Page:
Which is harder, running a printing business or maintaining a healthy relationship with your sibling? Clearly, the former, because the Ikuno family print shop is still a going concern. The bond between the Ikuno sisters is an entirely different matter, but the Kanayama Brothers might be even more distant and distrustful in Keisuke Yoshida’s Thicker Than Water (trailer here), which screens during the 2018 Japan Cuts Festival of New Japanese Film.
Yuria Ikuno is smart and hard-working, but she is also socially awkward and does not at all conform to glamor magazine standards of beauty. Her sister Mako Ikuno is cute, ditzy, and popular. She is also a bit of a slacker, both at home and at work. Each resents the others’ attributes, so they have long waged a cold war of snark and one-upmanship. Their latest battle will be fought over an unlikely prize: their regular sub-contracting customer, nebbish Kazunari Kanayama.
Initially, Kanayama can’t even recognize the interest directed at him. Of course, he has long carried a torch for Mako, so it is no contest once she makes her overtures sufficiently obvious. Unfortunately, she is a poor winner, who does everything possible to stoke her sister’s jealousy. Kanayama also has a hard time enjoying the moment, due to the angst caused by his bullying brother Takuji, an ex-con recently released from prison.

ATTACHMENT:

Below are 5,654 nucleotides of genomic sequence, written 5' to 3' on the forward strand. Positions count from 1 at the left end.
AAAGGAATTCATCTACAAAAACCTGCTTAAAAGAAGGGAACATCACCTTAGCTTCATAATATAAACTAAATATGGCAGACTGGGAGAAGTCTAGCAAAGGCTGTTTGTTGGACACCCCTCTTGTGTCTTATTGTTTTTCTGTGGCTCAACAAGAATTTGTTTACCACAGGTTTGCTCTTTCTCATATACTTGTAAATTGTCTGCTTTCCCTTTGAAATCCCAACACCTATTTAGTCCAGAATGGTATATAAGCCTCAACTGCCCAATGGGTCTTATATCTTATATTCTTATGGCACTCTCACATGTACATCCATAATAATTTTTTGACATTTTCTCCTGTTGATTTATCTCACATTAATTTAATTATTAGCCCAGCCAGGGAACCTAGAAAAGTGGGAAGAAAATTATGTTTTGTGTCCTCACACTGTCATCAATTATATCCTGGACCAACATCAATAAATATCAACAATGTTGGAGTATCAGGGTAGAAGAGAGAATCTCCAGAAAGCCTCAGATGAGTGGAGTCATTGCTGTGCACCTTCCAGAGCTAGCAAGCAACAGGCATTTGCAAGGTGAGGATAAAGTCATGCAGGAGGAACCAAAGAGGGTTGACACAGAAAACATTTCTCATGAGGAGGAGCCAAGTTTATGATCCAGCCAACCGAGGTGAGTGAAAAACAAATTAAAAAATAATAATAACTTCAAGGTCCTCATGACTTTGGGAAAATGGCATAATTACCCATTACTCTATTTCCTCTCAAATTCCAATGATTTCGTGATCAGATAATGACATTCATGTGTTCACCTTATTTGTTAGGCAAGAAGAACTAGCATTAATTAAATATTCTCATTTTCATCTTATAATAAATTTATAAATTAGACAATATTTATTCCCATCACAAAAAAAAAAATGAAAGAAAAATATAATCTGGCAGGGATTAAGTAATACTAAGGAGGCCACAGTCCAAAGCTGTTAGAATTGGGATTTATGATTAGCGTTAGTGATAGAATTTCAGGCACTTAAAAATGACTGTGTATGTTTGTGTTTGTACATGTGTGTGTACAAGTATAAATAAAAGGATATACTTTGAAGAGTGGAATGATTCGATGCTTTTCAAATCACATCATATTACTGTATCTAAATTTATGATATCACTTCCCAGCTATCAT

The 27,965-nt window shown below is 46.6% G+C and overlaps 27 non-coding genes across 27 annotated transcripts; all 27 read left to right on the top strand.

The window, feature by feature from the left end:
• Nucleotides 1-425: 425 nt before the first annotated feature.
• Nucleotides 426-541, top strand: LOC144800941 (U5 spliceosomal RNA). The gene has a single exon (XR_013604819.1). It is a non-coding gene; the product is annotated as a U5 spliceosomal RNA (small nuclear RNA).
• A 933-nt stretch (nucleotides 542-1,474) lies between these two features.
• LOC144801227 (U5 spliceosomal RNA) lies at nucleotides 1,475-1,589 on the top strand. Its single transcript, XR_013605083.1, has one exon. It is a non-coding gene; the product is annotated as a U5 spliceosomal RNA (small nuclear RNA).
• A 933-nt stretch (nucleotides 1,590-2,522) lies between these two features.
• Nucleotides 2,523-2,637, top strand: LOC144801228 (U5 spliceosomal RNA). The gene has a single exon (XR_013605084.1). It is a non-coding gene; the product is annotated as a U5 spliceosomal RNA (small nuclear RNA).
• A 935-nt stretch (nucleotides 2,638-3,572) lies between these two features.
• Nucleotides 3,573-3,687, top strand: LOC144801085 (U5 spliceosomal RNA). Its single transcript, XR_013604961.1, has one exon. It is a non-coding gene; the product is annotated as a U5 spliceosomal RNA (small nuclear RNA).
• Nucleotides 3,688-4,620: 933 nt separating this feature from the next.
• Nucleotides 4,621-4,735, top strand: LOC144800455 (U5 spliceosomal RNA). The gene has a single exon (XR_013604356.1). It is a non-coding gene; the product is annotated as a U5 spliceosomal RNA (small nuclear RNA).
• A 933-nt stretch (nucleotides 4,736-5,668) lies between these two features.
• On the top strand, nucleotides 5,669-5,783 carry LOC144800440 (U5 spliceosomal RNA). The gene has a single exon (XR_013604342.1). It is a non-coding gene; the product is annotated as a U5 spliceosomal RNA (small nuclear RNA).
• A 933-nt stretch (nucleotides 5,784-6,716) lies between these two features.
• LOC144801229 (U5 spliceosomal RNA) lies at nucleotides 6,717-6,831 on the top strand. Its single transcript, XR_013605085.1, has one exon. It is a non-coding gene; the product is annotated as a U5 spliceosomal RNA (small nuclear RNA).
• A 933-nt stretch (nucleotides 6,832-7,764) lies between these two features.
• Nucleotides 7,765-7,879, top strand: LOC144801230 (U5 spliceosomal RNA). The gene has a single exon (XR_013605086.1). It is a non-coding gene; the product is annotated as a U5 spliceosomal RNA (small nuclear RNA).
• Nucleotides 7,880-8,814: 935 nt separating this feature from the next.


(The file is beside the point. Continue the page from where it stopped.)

Thicker is absolutely not saccharine or sentimental, so it is nothing like a Japanese cousin to the old Sela Ward Sisters TV show. The sibling relationships in this film are already badly damaged and they are only getting worse. Honestly, it is not at all certain whether they will be able to patch up their differences.
In her film debut, manzai stand-up comic Keiko Enoue is an extraordinary discovery as Yuria. She is nakedly vulnerable, but also painfully self-loathing and sometimes downright petty. Honestly, she and Miwako Kakei are perfect together as Ikuno Sisters. Sometimes they make us feel for them acutely, while other times we are appalled by their behavior, but they always come across as real characters grounded in real-life, who inspire strong emotional reactions.
On the other hand, Masataka Kubota (whose sad sack eyes are getting him type-cast in films like Tokyo Ghoul) is such a doormat as Kanayama, it is hard to get how either sister would be interested in him. However, Hirofumi Arai takes the thuggish Takuji in some unexpectedly interesting directions.
This is a quiet, unassuming film, but it is often brutally honest. In many ways, it serves as a contrary corrective to genteel Japanese domestic dramas from the likes of Yoji Yamada and going all the way back to Yasujiro Shimazu, but it still demonstrates the Japanese film industry’s continued mastery of the genre. Recommended for viewing with friends rather than family, Thicker Than Water screens tomorrow afternoon (7/28), at the Japan Society, as part of this year’s Japan Cuts.